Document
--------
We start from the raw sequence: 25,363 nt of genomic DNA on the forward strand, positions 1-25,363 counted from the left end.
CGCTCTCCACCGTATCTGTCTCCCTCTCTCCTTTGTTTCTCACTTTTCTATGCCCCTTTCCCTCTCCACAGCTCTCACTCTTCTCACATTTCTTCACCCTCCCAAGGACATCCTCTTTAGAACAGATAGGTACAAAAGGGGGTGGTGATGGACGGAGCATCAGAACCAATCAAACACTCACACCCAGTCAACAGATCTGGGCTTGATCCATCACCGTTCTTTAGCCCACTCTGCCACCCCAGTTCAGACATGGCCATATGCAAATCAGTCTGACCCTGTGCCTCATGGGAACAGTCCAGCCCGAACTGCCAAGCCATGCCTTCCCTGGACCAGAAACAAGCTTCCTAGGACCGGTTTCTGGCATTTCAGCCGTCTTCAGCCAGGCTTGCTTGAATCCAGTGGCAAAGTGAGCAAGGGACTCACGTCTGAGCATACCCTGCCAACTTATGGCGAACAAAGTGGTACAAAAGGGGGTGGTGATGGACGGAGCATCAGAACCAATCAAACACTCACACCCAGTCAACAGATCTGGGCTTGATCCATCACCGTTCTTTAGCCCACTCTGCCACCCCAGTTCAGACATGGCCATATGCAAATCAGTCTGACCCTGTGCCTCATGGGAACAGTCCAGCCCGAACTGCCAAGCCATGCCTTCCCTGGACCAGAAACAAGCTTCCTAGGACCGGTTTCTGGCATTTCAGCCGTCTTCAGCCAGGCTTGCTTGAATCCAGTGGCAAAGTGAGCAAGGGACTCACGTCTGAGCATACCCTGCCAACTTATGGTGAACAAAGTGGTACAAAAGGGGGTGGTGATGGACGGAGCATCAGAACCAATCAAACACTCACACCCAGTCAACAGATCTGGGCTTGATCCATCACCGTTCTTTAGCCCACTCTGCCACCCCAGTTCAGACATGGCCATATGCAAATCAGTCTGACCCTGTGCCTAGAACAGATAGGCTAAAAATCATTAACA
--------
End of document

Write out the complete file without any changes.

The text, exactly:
We start from the raw sequence: 25,363 nt of genomic DNA on the forward strand, positions 1-25,363 counted from the left end.
CGCTCTCCACCGTATCTGTCTCCCTCTCTCCTTTGTTTCTCACTTTTCTATGCCCCTTTCCCTCTCCACAGCTCTCACTCTTCTCACATTTCTTCACCCTCCCAAGGACATCCTCTTTAGAACAGATAGGTACAAAAGGGGGTGGTGATGGACGGAGCATCAGAACCAATCAAACACTCACACCCAGTCAACAGATCTGGGCTTGATCCATCACCGTTCTTTAGCCCACTCTGCCACCCCAGTTCAGACATGGCCATATGCAAATCAGTCTGACCCTGTGCCTCATGGGAACAGTCCAGCCCGAACTGCCAAGCCATGCCTTCCCTGGACCAGAAACAAGCTTCCTAGGACCGGTTTCTGGCATTTCAGCCGTCTTCAGCCAGGCTTGCTTGAATCCAGTGGCAAAGTGAGCAAGGGACTCACGTCTGAGCATACCCTGCCAACTTATGGCGAACAAAGTGGTACAAAAGGGGGTGGTGATGGACGGAGCATCAGAACCAATCAAACACTCACACCCAGTCAACAGATCTGGGCTTGATCCATCACCGTTCTTTAGCCCACTCTGCCACCCCAGTTCAGACATGGCCATATGCAAATCAGTCTGACCCTGTGCCTCATGGGAACAGTCCAGCCCGAACTGCCAAGCCATGCCTTCCCTGGACCAGAAACAAGCTTCCTAGGACCGGTTTCTGGCATTTCAGCCGTCTTCAGCCAGGCTTGCTTGAATCCAGTGGCAAAGTGAGCAAGGGACTCACGTCTGAGCATACCCTGCCAACTTATGGTGAACAAAGTGGTACAAAAGGGGGTGGTGATGGACGGAGCATCAGAACCAATCAAACACTCACACCCAGTCAACAGATCTGGGCTTGATCCATCACCGTTCTTTAGCCCACTCTGCCACCCCAGTTCAGACATGGCCATATGCAAATCAGTCTGACCCTGTGCCTAGAACAGATAGGCTAAAAATCATTAACA